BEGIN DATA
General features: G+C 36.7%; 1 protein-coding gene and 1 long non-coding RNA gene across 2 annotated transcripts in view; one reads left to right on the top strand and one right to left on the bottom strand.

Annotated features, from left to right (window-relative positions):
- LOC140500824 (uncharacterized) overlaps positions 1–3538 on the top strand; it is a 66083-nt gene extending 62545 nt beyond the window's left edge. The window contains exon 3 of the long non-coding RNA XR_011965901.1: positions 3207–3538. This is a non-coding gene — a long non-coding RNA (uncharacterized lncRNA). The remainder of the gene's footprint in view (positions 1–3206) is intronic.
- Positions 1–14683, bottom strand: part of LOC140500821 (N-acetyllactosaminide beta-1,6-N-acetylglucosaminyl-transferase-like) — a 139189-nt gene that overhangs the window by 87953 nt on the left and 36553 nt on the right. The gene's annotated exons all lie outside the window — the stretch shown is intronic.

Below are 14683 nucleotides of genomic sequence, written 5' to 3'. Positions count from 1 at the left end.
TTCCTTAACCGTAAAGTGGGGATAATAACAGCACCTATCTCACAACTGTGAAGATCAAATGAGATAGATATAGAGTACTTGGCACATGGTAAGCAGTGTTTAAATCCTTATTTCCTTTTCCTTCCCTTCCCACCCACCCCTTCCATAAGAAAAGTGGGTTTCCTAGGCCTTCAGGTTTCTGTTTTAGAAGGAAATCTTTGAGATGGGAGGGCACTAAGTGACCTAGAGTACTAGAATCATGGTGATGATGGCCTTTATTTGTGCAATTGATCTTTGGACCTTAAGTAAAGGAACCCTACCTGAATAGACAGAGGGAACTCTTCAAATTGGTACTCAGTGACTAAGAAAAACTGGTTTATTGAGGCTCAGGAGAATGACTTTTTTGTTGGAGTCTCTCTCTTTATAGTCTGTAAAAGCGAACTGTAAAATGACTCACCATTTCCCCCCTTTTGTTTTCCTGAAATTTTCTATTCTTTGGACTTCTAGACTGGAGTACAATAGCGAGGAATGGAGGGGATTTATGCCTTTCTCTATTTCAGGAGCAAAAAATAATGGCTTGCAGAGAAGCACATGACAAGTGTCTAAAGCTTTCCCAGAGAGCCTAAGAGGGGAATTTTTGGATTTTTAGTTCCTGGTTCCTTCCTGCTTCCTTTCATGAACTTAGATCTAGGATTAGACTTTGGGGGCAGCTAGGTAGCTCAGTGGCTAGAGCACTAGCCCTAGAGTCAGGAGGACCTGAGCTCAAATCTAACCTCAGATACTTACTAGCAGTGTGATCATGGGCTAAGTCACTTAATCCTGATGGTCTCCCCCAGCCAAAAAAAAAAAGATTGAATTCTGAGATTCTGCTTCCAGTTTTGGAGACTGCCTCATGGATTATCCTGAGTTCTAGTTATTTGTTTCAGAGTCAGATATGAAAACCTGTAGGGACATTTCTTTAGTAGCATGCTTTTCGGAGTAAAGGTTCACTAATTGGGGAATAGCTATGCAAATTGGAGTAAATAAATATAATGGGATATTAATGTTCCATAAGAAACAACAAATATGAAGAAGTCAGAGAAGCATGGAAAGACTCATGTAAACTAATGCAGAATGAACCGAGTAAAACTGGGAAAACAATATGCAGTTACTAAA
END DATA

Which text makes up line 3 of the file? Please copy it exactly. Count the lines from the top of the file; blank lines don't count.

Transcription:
- LOC140500824 (uncharacterized) overlaps positions 1–3538 on the top strand; it is a 66083-nt gene extending 62545 nt beyond the window's left edge. The window contains exon 3 of the long non-coding RNA XR_011965901.1: positions 3207–3538. This is a non-coding gene — a long non-coding RNA (uncharacterized lncRNA). The remainder of the gene's footprint in view (positions 1–3206) is intronic.